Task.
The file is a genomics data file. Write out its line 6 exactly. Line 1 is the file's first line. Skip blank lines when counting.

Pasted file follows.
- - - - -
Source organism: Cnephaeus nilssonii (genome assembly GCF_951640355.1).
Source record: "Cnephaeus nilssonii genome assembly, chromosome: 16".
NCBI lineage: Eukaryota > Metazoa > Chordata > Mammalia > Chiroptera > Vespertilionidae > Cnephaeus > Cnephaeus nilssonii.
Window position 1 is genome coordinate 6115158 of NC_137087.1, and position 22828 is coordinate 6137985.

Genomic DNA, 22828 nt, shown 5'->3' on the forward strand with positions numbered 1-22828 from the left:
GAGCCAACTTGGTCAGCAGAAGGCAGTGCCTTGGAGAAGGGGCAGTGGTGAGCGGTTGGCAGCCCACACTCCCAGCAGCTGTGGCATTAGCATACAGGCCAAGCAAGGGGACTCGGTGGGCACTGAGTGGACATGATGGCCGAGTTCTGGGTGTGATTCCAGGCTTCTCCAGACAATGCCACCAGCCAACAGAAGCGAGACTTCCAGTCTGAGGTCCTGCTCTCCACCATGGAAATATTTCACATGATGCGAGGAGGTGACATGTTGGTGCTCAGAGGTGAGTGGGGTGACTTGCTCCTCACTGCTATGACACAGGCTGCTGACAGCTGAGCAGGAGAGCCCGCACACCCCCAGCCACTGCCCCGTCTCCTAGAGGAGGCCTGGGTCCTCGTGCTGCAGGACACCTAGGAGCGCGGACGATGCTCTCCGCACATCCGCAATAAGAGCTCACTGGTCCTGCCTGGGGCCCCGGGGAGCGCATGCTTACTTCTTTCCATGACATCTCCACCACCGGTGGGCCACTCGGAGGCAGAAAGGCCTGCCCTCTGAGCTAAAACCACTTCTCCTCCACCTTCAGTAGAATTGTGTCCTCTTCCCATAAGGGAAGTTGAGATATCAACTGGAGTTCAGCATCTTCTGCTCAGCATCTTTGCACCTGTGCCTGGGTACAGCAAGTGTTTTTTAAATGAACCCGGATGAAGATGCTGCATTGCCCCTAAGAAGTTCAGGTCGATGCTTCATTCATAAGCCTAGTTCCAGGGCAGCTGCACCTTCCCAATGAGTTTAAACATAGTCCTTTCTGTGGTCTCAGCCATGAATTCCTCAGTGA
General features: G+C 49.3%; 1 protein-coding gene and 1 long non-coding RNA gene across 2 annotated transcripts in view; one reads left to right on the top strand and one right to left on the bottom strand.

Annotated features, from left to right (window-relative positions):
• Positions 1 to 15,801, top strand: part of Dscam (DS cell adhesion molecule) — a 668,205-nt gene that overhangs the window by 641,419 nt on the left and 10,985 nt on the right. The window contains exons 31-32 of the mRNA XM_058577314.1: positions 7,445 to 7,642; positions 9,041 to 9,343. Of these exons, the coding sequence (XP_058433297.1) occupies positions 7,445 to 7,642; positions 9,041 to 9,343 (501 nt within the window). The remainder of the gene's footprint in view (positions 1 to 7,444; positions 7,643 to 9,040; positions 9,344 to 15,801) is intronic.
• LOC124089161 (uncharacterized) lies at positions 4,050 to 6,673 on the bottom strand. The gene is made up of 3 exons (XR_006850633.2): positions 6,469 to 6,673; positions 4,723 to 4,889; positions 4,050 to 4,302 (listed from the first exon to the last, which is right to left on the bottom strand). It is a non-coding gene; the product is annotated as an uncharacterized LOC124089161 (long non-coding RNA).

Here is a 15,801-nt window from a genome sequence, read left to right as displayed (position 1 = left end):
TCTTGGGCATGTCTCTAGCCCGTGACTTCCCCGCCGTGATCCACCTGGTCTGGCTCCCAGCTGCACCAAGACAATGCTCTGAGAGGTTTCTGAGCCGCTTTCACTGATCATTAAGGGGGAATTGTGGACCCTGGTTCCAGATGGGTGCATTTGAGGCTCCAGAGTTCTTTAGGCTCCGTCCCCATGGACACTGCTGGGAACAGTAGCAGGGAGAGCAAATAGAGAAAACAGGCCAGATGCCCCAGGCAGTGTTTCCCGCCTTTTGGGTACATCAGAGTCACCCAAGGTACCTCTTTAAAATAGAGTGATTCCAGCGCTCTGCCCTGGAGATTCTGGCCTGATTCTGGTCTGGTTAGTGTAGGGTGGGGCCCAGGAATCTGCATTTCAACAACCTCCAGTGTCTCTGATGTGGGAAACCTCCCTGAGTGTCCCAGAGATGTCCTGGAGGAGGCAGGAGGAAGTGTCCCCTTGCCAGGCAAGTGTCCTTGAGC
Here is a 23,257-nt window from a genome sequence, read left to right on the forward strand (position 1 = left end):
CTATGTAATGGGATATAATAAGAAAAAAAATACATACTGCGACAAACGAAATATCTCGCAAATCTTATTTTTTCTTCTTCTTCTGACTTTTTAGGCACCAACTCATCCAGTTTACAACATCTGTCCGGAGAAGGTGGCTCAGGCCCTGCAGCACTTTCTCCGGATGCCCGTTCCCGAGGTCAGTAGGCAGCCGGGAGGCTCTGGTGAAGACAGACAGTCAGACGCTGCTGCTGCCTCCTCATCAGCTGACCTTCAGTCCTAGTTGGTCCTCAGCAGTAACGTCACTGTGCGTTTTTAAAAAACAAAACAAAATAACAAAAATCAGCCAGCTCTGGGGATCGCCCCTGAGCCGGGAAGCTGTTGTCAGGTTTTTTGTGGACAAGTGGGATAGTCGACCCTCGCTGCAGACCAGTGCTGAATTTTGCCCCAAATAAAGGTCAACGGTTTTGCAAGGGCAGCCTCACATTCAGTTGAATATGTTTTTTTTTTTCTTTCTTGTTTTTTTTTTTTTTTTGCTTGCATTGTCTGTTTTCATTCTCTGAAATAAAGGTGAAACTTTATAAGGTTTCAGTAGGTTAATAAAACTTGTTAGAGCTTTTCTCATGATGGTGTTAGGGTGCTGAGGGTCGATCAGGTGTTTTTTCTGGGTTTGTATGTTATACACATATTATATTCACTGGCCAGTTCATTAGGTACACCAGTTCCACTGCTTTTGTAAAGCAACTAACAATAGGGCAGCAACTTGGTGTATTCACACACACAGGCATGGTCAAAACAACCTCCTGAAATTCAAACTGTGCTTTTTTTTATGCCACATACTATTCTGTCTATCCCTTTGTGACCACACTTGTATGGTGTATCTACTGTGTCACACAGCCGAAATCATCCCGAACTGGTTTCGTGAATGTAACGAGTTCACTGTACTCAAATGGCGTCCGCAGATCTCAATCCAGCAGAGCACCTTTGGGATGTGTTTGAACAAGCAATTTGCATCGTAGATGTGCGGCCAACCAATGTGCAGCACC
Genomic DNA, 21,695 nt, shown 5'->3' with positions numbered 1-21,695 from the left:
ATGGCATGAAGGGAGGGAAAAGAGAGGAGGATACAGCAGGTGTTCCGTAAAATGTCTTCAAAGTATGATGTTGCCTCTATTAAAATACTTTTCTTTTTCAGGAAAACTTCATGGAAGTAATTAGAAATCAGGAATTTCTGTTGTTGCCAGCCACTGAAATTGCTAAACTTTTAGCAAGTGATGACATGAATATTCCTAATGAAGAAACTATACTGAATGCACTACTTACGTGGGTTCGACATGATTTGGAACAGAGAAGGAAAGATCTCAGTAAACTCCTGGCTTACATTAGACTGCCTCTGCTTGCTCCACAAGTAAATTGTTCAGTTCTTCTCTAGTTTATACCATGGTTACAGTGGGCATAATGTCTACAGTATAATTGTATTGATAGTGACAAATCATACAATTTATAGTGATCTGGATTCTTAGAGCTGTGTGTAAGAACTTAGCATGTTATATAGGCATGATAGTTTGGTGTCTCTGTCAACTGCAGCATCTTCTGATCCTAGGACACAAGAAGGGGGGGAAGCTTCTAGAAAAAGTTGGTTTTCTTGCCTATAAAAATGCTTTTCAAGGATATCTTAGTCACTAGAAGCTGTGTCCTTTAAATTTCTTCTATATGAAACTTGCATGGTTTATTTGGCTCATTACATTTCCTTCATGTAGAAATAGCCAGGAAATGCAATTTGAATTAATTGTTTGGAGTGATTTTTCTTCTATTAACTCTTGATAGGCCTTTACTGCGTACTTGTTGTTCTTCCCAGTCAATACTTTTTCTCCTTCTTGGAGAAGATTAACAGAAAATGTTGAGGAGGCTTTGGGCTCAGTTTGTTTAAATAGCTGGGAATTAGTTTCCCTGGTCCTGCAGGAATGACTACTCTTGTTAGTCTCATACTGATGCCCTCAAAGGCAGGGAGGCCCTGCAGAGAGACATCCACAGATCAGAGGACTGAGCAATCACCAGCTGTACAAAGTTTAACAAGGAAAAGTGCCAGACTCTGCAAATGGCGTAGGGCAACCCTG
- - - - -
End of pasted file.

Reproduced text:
GAGCCAACTTGGTCAGCAGAAGGCAGTGCCTTGGAGAAGGGGCAGTGGTGAGCGGTTGGCAGCCCACACTCCCAGCAGCTGTGGCATTAGCATACAGGCCAAGCAAGGGGACTCGGTGGGCACTGAGTGGACATGATGGCCGAGTTCTGGGTGTGATTCCAGGCTTCTCCAGACAATGCCACCAGCCAACAGAAGCGAGACTTCCAGTCTGAGGTCCTGCTCTCCACCATGGAAATATTTCACATGATGCGAGGAGGTGACATGTTGGTGCTCAGAGGTGAGTGGGGTGACTTGCTCCTCACTGCTATGACACAGGCTGCTGACAGCTGAGCAGGAGAGCCCGCACACCCCCAGCCACTGCCCCGTCTCCTAGAGGAGGCCTGGGTCCTCGTGCTGCAGGACACCTAGGAGCGCGGACGATGCTCTCCGCACATCCGCAATAAGAGCTCACTGGTCCTGCCTGGGGCCCCGGGGAGCGCATGCTTACTTCTTTCCATGACATCTCCACCACCGGTGGGCCACTCGGAGGCAGAAAGGCCTGCCCTCTGAGCTAAAACCACTTCTCCTCCACCTTCAGTAGAATTGTGTCCTCTTCCCATAAGGGAAGTTGAGATATCAACTGGAGTTCAGCATCTTCTGCTCAGCATCTTTGCACCTGTGCCTGGGTACAGCAAGTGTTTTTTAAATGAACCCGGATGAAGATGCTGCATTGCCCCTAAGAAGTTCAGGTCGATGCTTCATTCATAAGCCTAGTTCCAGGGCAGCTGCACCTTCCCAATGAGTTTAAACATAGTCCTTTCTGTGGTCTCAGCCATGAATTCCTCAGTGA